Juxtaposed to the situation in Jharkhand, is the UPA government making plans for India to return to nine percent growth levels. If these plans could be stretched to cover Jharkhand as well, not even nine percent…even only half of that, then Jharkhand could be put on the path to recovery. As it stands, there is no economic development in the state. The neglect can be seen everywhere, perhaps most in the primary, life sustaining activity of agriculture, leading to growing hunger and malnutrition, which is worse in Jharkhand than in Sub Saharan Africa, according to studies done by international organizations like the World Food Program.

The money that is earmarked for development projects vaporises before it hits the ground. Even the 15 paise out of a rupee do not reach the people. The greatest challenge facing Jharkhand and its people is abysmal governance, perhaps the worst in the country , rampant corruption and such a cynical apathy among the powerful elite to the fate of the poor, that it makes the blood curdle.

As part of preparing an agriculture development plan for certain districts in Jharkhand , Gene Campaign had conducted village level surveys to assess the main problems faced by farmers. The survey asked which benefits the community received from officials in the Block and how often scientists visited their villages. Over 90 percent of the people responded that the community received next to no benefits from the Block and that scientists from the agriculture university never visited them. In addition to this, the survey recorded that 95 out of 98 lift irrigation units in the Gumla district and 84 out of 87 in Simdega district were non functional since years because they had not been repaired. This is in a water starved area which is able to take only one crop a year because there are no irrigation facilities ( irrigation cover in Jharkhand is three percent) to enable a second crop. When irrigation facilities have been set up, as in Gumla and Simdega, they cannot be used because the government functionaries responsible for their maintenance have siphoned off the money meant for their repair.

After the single rice crop is taken during the monsoons, the fields are left fallow and nothing is cultivated for the rest of the year because there is no irrigation. For 8 months in the year, the fields of Jharkhand are brown and barren, when many other parts of the country are lush and green with a second crop. There is no industry to speak of. Avenues for employment are low and the money earmarked for developmental projects that would help village boys and girls to improve their situation goes into the pockets of corrupt government officials. Such is the cruelty that when they cannot swallow the funds, these officials prefer to send it back to the center as unutilized, so as not to ‘spoil the field’. That means, not to start the tradition that resources can be allocated without paying hefty bribes.

Whereas the State must act resolutely against those who take life and destroy property, dialogue and development are needed on priority if we want to reverse this situation. I believe this is still possible in Jharkhand. Developing the agriculture sector, taking advantage of Jharkhand’s climate and altitude can make it another Bangalore. Irrigation cover must be increased immediately so that fruits, vegetables and flowers can be exported, putting money in empty pockets. The production of rice and other cereals can be stepped up making the region not just self sufficient in food but providing a surplus of premium foods for urban markets. The state is a natural to foster organic and green agriculture which will not just make agriculture sustainable in the long run but also bring in incomes.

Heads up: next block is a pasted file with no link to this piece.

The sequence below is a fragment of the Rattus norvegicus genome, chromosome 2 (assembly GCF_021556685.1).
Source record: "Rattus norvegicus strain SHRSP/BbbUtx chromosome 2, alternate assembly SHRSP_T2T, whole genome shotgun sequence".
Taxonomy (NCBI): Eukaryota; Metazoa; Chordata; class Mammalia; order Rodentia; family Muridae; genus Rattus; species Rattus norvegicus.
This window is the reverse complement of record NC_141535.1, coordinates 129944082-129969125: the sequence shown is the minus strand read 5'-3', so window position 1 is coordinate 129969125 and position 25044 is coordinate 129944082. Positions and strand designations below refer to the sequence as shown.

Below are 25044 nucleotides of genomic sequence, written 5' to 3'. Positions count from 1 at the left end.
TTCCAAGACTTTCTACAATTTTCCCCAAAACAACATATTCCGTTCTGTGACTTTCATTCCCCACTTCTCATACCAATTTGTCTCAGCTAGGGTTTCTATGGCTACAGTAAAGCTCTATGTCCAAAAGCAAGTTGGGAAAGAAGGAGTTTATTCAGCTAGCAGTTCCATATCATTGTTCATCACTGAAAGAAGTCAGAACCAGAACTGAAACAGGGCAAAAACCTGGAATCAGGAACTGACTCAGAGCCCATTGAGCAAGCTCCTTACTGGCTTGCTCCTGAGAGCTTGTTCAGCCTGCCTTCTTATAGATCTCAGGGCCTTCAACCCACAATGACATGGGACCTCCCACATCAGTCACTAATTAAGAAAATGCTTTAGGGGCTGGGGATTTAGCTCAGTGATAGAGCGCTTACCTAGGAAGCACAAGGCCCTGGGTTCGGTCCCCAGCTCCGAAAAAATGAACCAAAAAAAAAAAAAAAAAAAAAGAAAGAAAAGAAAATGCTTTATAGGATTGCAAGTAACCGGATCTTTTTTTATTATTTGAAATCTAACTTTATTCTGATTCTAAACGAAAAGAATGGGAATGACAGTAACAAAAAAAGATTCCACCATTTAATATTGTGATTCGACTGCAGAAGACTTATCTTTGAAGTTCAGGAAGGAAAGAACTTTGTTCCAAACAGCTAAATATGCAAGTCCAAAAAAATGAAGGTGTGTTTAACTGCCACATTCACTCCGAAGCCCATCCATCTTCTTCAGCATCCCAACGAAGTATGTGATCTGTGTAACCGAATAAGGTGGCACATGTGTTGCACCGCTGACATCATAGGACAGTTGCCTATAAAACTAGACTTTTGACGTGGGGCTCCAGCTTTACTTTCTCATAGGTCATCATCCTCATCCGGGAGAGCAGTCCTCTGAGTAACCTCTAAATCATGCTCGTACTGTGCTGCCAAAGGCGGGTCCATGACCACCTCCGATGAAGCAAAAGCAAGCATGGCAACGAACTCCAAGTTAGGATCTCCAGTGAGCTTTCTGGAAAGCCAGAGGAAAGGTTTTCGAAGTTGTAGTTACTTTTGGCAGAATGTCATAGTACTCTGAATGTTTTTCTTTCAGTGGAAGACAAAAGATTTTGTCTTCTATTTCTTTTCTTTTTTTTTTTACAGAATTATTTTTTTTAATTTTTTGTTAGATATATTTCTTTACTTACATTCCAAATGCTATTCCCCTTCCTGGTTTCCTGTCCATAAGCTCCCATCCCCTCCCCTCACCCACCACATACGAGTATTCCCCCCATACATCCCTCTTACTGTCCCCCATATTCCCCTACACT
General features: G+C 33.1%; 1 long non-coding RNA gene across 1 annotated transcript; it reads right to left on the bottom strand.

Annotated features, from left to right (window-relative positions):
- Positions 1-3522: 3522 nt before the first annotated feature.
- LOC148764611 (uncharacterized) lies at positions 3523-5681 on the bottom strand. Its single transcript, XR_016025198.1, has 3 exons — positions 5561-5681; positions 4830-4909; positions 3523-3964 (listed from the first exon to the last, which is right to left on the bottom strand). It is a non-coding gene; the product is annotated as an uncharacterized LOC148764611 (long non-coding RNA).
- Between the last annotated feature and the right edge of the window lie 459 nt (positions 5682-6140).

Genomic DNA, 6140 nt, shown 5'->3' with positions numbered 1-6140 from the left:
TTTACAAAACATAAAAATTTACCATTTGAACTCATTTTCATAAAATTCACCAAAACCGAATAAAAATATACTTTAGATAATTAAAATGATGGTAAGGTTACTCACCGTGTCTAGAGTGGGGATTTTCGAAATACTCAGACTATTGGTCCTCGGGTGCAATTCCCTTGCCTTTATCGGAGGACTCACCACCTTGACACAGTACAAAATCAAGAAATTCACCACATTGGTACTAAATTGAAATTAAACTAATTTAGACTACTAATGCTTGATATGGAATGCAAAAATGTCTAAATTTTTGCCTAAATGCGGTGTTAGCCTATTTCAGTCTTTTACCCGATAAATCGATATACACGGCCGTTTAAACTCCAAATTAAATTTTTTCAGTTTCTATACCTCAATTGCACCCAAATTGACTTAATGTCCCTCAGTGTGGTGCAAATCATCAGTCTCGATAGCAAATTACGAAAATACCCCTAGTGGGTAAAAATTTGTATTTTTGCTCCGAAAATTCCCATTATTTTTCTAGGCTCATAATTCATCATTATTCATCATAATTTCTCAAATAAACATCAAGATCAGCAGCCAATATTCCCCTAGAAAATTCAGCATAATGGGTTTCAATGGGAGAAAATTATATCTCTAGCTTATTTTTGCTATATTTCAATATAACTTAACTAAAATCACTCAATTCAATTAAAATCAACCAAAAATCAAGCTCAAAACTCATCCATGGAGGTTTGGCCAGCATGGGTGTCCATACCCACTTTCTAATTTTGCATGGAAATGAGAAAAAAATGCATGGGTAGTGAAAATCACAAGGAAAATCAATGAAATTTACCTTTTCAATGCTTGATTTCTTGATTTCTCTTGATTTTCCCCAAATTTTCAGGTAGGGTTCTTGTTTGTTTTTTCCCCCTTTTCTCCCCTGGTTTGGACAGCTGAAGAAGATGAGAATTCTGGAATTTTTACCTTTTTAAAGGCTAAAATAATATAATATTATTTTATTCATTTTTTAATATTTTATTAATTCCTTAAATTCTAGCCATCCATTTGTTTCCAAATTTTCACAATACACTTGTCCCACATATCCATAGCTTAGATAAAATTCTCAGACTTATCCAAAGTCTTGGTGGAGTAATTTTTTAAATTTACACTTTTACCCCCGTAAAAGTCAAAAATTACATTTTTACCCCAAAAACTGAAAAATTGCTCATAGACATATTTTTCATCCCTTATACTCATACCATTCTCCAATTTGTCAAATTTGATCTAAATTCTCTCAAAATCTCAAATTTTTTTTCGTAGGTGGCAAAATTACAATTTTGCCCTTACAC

Only talking the language of the gun and launching Operation Green Hunt against those whose dues have been denied them and who have been subjected to brutal deprivation by those who are responsible for their development is the wrong way to deal with this unfortunate situation. The enlightened approach would be for the state to have the attitude of parents and guardians to errant children. A mixture of strict discipline, justice and compassion is far more likely to engender the confidence needed to start the dialogue to find the way back, than exacerbating the injustice by hunting them down with guns.

Dr Suman Sahai is convenor of the Gene Campaign, a research and advocacy organisation which has been working in Jharkhand for several years. She can be reached at and


Suman Sahai

  • In China the mirid bug has begun to ravage plantations of apples, strawberries, pears, peaches and vegetables in the vicinity of Bt cotton fields. A once minor pest, the mirid bug has erupted as a major pest in the absence of pest control and now attacks fruit orchards and cotton fields after farmers reduced spraying insecticides on Bt cotton.

  • The State Bio-Control Laboratory of Assam has isolated two species of insect bio-agents and made it available to farmers for biological pest control. The two species of insects, Trichogramma japonicum and Trichogramma chillonis are found to be effective against borer pests like stem borer in brinjal, tomato, potato, as well as paddy, chilli and sugarcane, and farmers have already started accruing benefit from these bio-agents.

  • The major pest of brinjal, as also of tomato and chilli, all belonging to the Solanacaea family, is bacterial wilt, (caused by Ralstonia solanacearum), not shoot and fruit borer, which the Bt brinjal aims to target.

  • These findings along with data on the explosion of secondary pests of cotton in Bt cotton fields in China and elsewhere, shows how controlling one pest can trigger the spread of others.

  • The Bt approach to pest control is emerging as expensive, perhaps irrelevant, short lived and ineffective as a strategy for pest control.

  • Given the dynamic nature of host –pathogen relationships and the large pest density and pest profile in the tropics, the only possible solution is Integrated Pest Management.